Controversial CRISPR gene-editing paper draws 'editor's note'

| October 6, 2017

[Editor's note: The paper in question detailed the use of CRISPR to correct, in human embryos, a gene that causes a potentially fatal heart condition.]

Nature has added an “editor’s note” to a high-profile August paper alerting readers to the fact that the article has been subject to criticism. Journals often flag papers that are being debated — what’s unusual here is that the journal doesn’t label the notice as an official “Expression of Concern,” which are indexed by PubMed. Yet the Nature notice reads just like an expression of concern.

Here’s the text of the new notice, which was added October 2 (and spotted by Paul Knoepfler):

Editorial Note: Readers are alerted that some of the conclusions of this paper are subject to critiques that are being considered by editors. Some of these critiques have been publicly deposited in preprint form. A further editorial response will follow the resolution of these issues.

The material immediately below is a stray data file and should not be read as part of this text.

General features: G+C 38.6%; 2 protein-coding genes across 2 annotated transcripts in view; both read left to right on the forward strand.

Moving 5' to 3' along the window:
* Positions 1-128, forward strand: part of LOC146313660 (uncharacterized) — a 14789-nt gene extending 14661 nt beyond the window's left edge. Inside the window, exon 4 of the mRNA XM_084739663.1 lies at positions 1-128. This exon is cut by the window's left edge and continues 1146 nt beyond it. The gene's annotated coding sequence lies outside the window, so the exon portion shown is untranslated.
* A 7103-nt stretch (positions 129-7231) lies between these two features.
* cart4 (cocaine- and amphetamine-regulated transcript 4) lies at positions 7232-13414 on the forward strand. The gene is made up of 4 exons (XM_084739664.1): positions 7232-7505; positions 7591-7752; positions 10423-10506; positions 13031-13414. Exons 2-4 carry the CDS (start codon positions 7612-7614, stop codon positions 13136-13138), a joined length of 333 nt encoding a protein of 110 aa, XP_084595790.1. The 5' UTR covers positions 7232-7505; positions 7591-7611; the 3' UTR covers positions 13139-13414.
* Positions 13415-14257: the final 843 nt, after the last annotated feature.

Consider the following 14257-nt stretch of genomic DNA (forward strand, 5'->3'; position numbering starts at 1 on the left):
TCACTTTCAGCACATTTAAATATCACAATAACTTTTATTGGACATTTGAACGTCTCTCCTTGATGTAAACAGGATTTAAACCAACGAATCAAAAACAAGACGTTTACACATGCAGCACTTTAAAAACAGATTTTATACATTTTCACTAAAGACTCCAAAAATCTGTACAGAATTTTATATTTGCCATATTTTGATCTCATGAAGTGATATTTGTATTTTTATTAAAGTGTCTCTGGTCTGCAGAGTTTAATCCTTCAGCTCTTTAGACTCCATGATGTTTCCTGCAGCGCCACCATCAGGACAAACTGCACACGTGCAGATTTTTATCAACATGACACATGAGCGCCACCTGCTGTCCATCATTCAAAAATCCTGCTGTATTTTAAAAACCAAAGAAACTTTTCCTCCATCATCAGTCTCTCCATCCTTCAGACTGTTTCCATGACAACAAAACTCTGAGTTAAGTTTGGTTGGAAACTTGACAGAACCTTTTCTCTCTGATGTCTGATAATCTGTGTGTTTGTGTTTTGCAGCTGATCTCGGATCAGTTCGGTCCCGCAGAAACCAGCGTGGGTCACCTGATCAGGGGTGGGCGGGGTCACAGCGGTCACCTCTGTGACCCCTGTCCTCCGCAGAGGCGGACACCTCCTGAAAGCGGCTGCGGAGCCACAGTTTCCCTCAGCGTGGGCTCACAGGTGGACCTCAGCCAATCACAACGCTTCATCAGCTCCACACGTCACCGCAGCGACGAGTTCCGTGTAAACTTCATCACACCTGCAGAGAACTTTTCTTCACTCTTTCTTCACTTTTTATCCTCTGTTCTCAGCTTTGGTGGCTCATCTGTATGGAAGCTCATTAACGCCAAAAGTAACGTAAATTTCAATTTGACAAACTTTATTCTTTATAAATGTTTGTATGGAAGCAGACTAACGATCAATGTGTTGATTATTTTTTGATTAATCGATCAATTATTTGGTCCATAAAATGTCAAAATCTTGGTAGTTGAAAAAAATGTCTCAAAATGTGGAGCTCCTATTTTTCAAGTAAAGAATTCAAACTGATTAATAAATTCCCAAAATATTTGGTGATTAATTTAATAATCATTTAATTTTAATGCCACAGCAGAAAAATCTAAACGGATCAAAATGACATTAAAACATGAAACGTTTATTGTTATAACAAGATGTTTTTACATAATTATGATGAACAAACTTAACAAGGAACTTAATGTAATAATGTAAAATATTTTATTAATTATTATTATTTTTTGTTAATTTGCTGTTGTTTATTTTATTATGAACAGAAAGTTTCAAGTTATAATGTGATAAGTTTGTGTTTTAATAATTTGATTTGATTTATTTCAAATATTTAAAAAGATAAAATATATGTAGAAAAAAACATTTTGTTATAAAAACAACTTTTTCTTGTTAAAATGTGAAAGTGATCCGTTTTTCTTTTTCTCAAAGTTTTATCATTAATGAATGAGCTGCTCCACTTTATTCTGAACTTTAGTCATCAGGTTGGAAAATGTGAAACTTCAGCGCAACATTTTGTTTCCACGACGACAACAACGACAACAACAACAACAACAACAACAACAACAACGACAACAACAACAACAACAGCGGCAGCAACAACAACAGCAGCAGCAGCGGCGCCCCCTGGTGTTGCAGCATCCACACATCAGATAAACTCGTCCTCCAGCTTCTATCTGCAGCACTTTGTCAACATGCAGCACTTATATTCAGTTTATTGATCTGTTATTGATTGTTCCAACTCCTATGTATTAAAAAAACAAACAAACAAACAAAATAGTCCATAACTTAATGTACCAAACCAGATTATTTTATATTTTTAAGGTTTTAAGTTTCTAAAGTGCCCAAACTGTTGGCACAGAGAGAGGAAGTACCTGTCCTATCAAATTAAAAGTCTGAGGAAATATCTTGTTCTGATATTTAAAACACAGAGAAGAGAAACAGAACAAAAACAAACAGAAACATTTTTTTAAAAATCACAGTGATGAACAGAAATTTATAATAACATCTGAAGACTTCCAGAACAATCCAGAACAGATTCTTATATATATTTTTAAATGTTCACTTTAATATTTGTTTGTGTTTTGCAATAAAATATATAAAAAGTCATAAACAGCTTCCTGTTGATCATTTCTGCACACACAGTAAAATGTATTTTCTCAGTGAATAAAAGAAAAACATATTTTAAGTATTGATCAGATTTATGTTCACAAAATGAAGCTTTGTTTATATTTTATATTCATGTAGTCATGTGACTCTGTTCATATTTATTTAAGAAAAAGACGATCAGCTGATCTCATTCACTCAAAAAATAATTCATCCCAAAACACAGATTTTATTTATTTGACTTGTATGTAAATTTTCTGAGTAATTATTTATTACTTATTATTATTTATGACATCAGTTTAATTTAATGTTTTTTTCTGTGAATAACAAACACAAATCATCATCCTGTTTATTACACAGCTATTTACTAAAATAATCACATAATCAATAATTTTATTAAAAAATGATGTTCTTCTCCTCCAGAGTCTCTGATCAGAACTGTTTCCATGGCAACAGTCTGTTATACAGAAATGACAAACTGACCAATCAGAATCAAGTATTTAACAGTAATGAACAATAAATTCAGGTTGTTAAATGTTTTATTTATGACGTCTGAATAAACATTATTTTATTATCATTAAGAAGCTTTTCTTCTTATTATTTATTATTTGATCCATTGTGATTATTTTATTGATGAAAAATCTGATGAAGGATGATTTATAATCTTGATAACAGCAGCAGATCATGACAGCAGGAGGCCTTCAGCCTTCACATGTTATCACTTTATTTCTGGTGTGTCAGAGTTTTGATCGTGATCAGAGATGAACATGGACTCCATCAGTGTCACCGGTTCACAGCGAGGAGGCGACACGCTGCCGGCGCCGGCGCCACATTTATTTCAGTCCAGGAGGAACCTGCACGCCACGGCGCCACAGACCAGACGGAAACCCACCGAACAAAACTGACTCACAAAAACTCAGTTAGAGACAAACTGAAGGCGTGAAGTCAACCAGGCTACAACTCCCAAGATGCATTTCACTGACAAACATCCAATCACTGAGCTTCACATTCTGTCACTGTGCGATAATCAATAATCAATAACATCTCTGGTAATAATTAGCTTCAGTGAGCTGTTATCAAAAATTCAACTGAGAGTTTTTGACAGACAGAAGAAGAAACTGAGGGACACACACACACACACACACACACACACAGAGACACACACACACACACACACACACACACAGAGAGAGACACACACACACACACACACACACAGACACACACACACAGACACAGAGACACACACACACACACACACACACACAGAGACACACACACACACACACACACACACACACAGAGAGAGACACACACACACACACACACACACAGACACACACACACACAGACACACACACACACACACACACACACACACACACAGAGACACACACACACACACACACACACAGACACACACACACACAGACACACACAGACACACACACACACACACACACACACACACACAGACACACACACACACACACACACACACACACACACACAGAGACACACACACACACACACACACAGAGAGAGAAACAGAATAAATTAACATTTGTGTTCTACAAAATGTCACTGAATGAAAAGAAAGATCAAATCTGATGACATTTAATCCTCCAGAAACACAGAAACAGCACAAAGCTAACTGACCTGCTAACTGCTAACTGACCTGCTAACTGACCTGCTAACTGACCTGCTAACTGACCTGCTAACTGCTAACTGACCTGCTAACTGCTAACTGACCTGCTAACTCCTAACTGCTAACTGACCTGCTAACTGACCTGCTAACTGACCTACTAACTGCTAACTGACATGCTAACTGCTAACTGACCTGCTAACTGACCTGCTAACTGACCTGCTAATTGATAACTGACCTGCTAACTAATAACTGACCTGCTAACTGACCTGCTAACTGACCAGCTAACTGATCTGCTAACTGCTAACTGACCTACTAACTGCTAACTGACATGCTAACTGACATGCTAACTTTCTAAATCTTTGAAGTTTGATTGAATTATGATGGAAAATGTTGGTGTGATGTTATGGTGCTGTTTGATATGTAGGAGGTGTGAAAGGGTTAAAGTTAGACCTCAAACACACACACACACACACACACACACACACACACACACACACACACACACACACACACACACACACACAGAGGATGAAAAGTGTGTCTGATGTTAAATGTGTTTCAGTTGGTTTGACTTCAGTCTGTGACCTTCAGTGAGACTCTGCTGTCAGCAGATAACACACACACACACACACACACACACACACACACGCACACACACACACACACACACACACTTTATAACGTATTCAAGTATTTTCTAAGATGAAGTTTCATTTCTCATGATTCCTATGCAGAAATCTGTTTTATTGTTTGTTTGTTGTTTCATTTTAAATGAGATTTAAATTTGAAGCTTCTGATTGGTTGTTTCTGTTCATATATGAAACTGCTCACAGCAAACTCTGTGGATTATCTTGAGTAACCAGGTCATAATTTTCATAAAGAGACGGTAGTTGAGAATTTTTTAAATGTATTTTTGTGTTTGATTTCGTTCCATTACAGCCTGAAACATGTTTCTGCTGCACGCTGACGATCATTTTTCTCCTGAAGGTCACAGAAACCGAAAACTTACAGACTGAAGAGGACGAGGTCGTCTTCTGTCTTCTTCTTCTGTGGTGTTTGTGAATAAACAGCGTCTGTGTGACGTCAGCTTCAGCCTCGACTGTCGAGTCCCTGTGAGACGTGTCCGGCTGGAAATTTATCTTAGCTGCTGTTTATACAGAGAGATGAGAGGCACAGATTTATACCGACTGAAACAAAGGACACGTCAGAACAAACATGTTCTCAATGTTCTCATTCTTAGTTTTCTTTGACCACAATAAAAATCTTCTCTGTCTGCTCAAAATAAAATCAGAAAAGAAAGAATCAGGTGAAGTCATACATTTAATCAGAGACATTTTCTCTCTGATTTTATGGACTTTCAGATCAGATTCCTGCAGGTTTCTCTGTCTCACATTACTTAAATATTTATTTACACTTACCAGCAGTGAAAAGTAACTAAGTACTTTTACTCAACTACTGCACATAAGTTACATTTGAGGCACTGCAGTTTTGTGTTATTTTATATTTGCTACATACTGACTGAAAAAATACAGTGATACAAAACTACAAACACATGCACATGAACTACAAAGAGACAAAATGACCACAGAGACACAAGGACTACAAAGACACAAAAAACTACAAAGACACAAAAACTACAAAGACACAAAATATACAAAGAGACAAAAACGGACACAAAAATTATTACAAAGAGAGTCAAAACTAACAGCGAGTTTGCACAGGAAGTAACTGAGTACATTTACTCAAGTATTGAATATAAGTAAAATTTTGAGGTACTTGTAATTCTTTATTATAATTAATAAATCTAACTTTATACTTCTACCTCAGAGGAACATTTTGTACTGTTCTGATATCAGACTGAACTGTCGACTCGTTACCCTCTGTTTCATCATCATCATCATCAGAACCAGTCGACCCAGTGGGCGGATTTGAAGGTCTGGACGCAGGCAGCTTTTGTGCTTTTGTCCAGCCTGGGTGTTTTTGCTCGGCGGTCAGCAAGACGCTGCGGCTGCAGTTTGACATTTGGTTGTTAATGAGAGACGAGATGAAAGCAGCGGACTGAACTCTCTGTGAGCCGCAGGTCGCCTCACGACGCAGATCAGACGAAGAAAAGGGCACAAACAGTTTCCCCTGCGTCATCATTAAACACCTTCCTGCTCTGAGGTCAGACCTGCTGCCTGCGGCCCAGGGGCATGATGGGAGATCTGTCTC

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[Shoukhrat Mitalipov, at the Oregon Health and Science University in Portland] is credited with being the first U.S.-based researcher to successfully clone human embryonic stem cells. In 2013, a paper co-authored by Mitalipov in Cell was subjected to extensive corrections.

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This isn’t the first time we’ve scratched our heads over notices the use (or lack thereof) of Expressions of Concern. Recently, a researcher added the phrase “Expression of Concern” to his letter to the editor about a particular paper, leading it to become indexed as an official Expression of Concern on PubMed.

The GLP aggregated and excerpted this blog/article to reflect the diversity of news, opinion, and analysis. Read full, original post: Nature adds alert to heavily debated paper about gene editing

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